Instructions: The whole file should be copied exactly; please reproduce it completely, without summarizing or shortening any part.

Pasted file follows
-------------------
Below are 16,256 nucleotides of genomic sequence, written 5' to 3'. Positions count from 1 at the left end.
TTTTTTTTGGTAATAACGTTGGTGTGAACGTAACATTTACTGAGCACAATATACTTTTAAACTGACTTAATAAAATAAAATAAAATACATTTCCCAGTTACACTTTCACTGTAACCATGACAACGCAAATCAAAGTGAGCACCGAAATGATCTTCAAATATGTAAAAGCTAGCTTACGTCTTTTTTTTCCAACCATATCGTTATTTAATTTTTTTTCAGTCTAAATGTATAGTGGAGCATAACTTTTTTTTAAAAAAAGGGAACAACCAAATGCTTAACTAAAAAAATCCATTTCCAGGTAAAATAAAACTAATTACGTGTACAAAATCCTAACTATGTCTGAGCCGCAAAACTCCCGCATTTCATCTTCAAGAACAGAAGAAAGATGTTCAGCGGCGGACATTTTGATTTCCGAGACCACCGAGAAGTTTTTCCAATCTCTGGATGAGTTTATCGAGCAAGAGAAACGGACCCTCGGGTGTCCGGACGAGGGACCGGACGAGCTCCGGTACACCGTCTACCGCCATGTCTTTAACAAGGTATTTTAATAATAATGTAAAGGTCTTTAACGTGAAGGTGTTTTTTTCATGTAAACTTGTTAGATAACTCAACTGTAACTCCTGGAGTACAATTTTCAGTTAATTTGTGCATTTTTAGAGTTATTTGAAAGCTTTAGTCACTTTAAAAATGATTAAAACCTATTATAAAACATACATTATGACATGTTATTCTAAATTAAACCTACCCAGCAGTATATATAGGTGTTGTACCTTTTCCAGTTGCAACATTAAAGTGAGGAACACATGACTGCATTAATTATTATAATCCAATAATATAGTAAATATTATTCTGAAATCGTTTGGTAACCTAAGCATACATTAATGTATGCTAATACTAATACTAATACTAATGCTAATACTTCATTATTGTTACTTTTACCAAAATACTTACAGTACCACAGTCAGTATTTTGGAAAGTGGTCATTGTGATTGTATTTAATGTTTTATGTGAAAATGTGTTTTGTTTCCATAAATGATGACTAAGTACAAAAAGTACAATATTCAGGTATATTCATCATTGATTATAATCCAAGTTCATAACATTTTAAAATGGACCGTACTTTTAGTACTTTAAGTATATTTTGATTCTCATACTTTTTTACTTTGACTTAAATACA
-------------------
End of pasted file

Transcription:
Below are 16,256 nucleotides of genomic sequence, written 5' to 3'. Positions count from 1 at the left end.
TTTTTTTTGGTAATAACGTTGGTGTGAACGTAACATTTACTGAGCACAATATACTTTTAAACTGACTTAATAAAATAAAATAAAATACATTTCCCAGTTACACTTTCACTGTAACCATGACAACGCAAATCAAAGTGAGCACCGAAATGATCTTCAAATATGTAAAAGCTAGCTTACGTCTTTTTTTTCCAACCATATCGTTATTTAATTTTTTTTCAGTCTAAATGTATAGTGGAGCATAACTTTTTTTTAAAAAAAGGGAACAACCAAATGCTTAACTAAAAAAATCCATTTCCAGGTAAAATAAAACTAATTACGTGTACAAAATCCTAACTATGTCTGAGCCGCAAAACTCCCGCATTTCATCTTCAAGAACAGAAGAAAGATGTTCAGCGGCGGACATTTTGATTTCCGAGACCACCGAGAAGTTTTTCCAATCTCTGGATGAGTTTATCGAGCAAGAGAAACGGACCCTCGGGTGTCCGGACGAGGGACCGGACGAGCTCCGGTACACCGTCTACCGCCATGTCTTTAACAAGGTATTTTAATAATAATGTAAAGGTCTTTAACGTGAAGGTGTTTTTTTCATGTAAACTTGTTAGATAACTCAACTGTAACTCCTGGAGTACAATTTTCAGTTAATTTGTGCATTTTTAGAGTTATTTGAAAGCTTTAGTCACTTTAAAAATGATTAAAACCTATTATAAAACATACATTATGACATGTTATTCTAAATTAAACCTACCCAGCAGTATATATAGGTGTTGTACCTTTTCCAGTTGCAACATTAAAGTGAGGAACACATGACTGCATTAATTATTATAATCCAATAATATAGTAAATATTATTCTGAAATCGTTTGGTAACCTAAGCATACATTAATGTATGCTAATACTAATACTAATACTAATGCTAATACTTCATTATTGTTACTTTTACCAAAATACTTACAGTACCACAGTCAGTATTTTGGAAAGTGGTCATTGTGATTGTATTTAATGTTTTATGTGAAAATGTGTTTTGTTTCCATAAATGATGACTAAGTACAAAAAGTACAATATTCAGGTATATTCATCATTGATTATAATCCAAGTTCATAACATTTTAAAATGGACCGTACTTTTAGTACTTTAAGTATATTTTGATTCTCATACTTTTTTACTTTGACTTAAATACA